Rapid expansion in the field of social media influencers has resulted in lots of questions from seasoned online marketers. While influencers provide brands with a great way to reach untapped target audiences, knowing how much to pay such individuals for their market power can be tricky. Thankfully, findings from a recent survey on UK bloggers from the software experts Vuelio shines some much-needed light onto the expected market value of influencer sponsorship.
The Survey Headlines
The online survey from the software experts was sent to everyone in a database of around 7500 bloggers. Around 12% of bloggers took part, and there were 787 usable responses. Just over three-quarters of respondents – 78% – informed Vuelio that up to half their blog work is paid. Niches, where bloggers reported getting payments for 50%+ of their blog work, included gardening, fashion, nature, beauty, lifestyle, and parenting.
So, now you’re wondering how much do influencers earn? The survey findings showed that the figure trended towards <£250 for both paid-for collabs and blog posts. While 27% of UK bloggers who took part said they charged up to £100, 29% of the same group said they have and do charge over £100 but less than £251. 8% of respondents who reported charging nothing for blog posts.
When we turn to the big bucks, the survey findings showed that a blend of super-sector and specialist blogs were able to attract the highest payments. The percent of participants charging over £1000/blog post was 2%, while the percentage of participants charging over £1000 for collabs was 4%.
Bloggers who commanded the largest paychecks were most likely to be blogging in the wedding, business, politics, fashion, beauty, media, marketing manager jobs London, and combination (i.e., food & travel, health & beauty) sectors.
Finding Genuine Influencers
It all makes sense so far, but the tricky part is working out which market influencers will offer your brand the most value for your pounds and pennies. You have to consider the fact that influencer marketing is a saturated field, so getting your brand’s message in front of the right eyeballs amongst all the noise is not easy.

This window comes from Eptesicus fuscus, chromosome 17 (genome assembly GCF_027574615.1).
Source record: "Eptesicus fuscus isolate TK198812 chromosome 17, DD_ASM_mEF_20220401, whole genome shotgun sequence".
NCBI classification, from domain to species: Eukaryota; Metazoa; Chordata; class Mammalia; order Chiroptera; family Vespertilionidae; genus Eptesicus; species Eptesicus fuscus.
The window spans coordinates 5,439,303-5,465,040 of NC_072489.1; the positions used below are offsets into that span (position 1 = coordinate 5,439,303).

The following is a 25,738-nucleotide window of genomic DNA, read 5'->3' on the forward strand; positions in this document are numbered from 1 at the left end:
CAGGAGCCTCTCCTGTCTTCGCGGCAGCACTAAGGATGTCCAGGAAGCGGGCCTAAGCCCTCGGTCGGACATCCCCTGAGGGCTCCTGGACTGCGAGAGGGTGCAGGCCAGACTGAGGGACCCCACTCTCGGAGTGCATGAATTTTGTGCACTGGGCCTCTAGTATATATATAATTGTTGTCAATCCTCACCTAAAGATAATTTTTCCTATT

Don’t necessarily assume that a blogger with thousands of followers has great influential market power. And, note that followers are getting wise to shameless sponsorship selling tactics by their favourite online personalities. Any partnership your brand forms with an influencer needs to be believable for it to be worth the money.
Remember, it’s easy to buy ‘likes’, ‘comments’ and ‘followers’ on many social media platforms and call yourself a powerful market influencer even though your genuine market reach is obviously limited – many scam artists are deploying such a tactic to exploit brands.
Finding the Fakes
Research is your best defence against getting duped by fake market influencers. So, be sure to request detailed breakdown stats of any prospective influencer’s audience demographics. The demographics most important to your brand will, of course, depend on the nature of your business, and they could be age, location, gender, employment status, household income, etc. In addition, find out which metrics potential influencer partners use to monitor their success. If a prospect can’t provide those metrics, ensure you’re prepared to walk away from the partnership deal.
The Social Chain Group LikeWise tool is something you might want to check out. It claims to deploy the latest AI-technology to identity influencer fraud. The tool has already been used by one company to undercover a fake influencer who was charging brands almost £800 for sponsored posts of their blog, despite the blog’s genuine engagement rate being just 4%.
It’s important to understand that to profit from influencer marketing; you have to focus your attention on building long-term relationships with the right partners. Don’t fall into the trap of paying random influencers one-off fees for the occasional blog post.